Thursday, November 18, 2010

What does the general public actually know about antibiotics and their activity?

In observance of the ECDC's Antibiotic Awareness Day today, November 18, we asked Dr. Cliodna McNulty, Medical Microbiologist and head of the Health Protection Agency's PCU, to share her thoughts on what the British public knows about antibiotics.

I have been involved in three large household surveys in Britain finding out what the general public think about antibiotics and resistance. The public's attitudes have changed little over the last 7 years. Reassuringly, most of the general public agree that overuse of antibiotics increases resistance, and that antibiotic resistance is increasing. Respondents also know the principles of prudent antibiotic use, as very few disagreed with the statement, "A course of antibiotics should always be completed" and the same percentage didn't agree that "Antibiotics should not be taken unnecessarily."

However, despite many public campaigns the use of antibiotics hasn't changed. A similar number in 2009 to that of 2003 reported having an antibiotic in the past year. Respondents were less knowledgeable about whether antibiotics were active against coughs and colds, viruses, bacterial and our normal flora. A third think that "Antibiotics work on most coughs and colds" and more think that "Antibiotics can kill viruses." This indicates that there are a substantial group of the British public who believe that antibiotics will be of value when they have a cough or cold and are therefore still likely to request antibiotics from clinicians when they have these conditions.

In future antibiotic educational campaigns, it may be better to discuss the need for antibiotics in relation to the severity of infection or syndrome, rather than the type of microbes (be they bacteria or viruses) responsible.

What are your thoughts and ideas?

1 comment:

  1. How to meet the existing need for information?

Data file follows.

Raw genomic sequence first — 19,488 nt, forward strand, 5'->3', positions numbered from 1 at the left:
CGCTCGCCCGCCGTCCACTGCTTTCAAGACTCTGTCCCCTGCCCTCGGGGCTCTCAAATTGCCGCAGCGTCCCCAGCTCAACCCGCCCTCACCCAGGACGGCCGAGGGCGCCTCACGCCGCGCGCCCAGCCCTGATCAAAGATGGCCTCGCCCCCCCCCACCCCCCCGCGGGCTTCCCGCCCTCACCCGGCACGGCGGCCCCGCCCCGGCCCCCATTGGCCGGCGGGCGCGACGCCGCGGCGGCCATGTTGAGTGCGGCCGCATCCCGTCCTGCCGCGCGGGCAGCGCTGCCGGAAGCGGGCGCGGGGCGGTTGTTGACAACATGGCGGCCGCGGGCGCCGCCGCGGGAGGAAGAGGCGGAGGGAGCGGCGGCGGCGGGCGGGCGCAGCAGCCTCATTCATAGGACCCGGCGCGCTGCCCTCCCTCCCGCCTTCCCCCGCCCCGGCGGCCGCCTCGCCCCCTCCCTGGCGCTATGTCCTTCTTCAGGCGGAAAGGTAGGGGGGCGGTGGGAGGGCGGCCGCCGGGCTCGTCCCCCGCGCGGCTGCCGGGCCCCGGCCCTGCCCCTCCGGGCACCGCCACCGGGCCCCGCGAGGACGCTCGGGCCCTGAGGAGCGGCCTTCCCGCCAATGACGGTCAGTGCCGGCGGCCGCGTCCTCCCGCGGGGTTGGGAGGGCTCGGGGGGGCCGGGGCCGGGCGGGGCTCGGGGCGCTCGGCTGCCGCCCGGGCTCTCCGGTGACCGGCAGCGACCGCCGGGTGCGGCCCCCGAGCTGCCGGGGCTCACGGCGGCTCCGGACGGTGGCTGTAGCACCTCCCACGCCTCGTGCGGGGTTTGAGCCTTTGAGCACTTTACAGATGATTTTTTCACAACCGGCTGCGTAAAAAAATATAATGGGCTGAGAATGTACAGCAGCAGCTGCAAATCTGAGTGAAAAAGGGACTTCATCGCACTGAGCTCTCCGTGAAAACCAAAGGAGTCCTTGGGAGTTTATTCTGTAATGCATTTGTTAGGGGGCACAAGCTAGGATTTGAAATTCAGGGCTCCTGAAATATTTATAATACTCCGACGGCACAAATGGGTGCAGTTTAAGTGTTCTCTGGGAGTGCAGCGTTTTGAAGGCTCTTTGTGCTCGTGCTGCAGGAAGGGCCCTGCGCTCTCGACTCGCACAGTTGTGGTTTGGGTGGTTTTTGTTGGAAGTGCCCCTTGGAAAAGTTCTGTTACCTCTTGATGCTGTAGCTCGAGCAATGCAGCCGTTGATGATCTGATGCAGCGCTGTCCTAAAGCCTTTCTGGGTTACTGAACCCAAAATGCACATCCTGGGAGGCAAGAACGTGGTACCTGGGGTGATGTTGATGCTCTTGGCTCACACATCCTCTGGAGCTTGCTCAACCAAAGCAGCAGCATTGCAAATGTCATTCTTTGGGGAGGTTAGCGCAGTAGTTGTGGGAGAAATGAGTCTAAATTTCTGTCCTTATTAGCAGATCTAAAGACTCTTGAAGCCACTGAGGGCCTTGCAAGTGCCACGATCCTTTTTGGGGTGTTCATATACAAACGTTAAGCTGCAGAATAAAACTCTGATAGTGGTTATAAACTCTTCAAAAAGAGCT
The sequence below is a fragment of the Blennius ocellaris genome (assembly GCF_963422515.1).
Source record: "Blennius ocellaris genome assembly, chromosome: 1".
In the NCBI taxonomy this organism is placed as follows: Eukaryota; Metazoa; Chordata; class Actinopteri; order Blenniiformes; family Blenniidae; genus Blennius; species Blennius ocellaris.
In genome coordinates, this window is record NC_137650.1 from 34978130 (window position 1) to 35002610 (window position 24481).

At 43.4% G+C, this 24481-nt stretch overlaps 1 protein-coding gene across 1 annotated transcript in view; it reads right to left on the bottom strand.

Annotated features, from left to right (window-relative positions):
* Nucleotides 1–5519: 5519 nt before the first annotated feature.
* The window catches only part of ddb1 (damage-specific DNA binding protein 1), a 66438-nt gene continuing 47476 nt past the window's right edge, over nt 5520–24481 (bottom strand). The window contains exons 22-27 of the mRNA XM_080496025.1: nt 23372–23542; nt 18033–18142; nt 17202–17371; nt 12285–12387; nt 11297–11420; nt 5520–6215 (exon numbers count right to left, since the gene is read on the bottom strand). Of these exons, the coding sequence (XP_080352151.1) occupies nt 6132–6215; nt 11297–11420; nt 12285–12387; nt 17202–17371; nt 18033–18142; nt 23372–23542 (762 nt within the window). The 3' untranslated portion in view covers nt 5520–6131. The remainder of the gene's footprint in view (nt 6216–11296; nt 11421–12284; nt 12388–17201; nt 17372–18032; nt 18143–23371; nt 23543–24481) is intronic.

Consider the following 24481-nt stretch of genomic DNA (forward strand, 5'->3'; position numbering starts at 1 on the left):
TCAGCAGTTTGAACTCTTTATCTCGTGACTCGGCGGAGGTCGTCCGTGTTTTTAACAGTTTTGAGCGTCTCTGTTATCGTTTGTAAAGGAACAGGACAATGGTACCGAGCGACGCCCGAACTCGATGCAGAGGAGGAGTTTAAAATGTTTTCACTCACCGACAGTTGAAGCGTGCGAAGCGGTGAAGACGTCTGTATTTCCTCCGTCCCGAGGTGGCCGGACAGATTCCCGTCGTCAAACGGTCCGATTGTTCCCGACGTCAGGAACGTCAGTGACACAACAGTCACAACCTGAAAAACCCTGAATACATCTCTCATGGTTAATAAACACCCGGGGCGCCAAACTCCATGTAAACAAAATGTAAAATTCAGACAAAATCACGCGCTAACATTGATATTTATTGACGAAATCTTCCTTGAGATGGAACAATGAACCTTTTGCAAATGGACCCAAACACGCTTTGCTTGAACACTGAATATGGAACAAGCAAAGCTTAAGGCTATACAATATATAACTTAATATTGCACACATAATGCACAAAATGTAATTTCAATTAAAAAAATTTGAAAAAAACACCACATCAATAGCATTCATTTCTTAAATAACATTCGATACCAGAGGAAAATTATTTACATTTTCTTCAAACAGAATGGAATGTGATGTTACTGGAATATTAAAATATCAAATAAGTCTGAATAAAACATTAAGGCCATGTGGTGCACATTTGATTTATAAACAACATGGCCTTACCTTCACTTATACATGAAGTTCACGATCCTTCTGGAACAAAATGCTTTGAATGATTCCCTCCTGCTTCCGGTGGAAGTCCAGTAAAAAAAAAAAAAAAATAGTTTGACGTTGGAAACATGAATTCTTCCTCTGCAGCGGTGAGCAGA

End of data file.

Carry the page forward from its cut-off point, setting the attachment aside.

Cliodna, thank you for sharing the general results of the British surveys. “… most of the general public agree that overuse of antibiotics increases resistance […] Respondents also know the principles of prudent antibiotic use […] However, despite many public campaigns the use of antibiotics hasn't changed”…

    Where is the disconnect?

    Considering the high importance of antibiotics and health issues in everyday life, it is not surprising that a majority of the population is aware of antibiotic resistance. The current and, obviously, partial understanding of antibiotic resistance by the general population turns the dissemination of information into a difficult task. Just like closed-end questions, any additional information given has the side effect of activating passive knowledge. Personal prejudices and experiences which are often negative thereby occupy the foreground of debate about antibiotics and antibiotic resistance. As long as no additional information is given, an objective understanding of the issue prevails. However, when information is given that is not sufficiently objective, predominantly confused reactions are evoked.

    A great advantage for the communication of information is the high credibility of scientists as communicators. Scientists are often judged as most credible, even more credible than physicians. Once more, a need for information can be identified that goes beyond personal concern: the population desires accurate information on what kind of infection they have and how to treat it. Therefore, my support goes to the emphasis of campaigns on the type of microorganism causing the infection, thus the need for accurate diagnosis, and the use of antibiotics for only bacteria.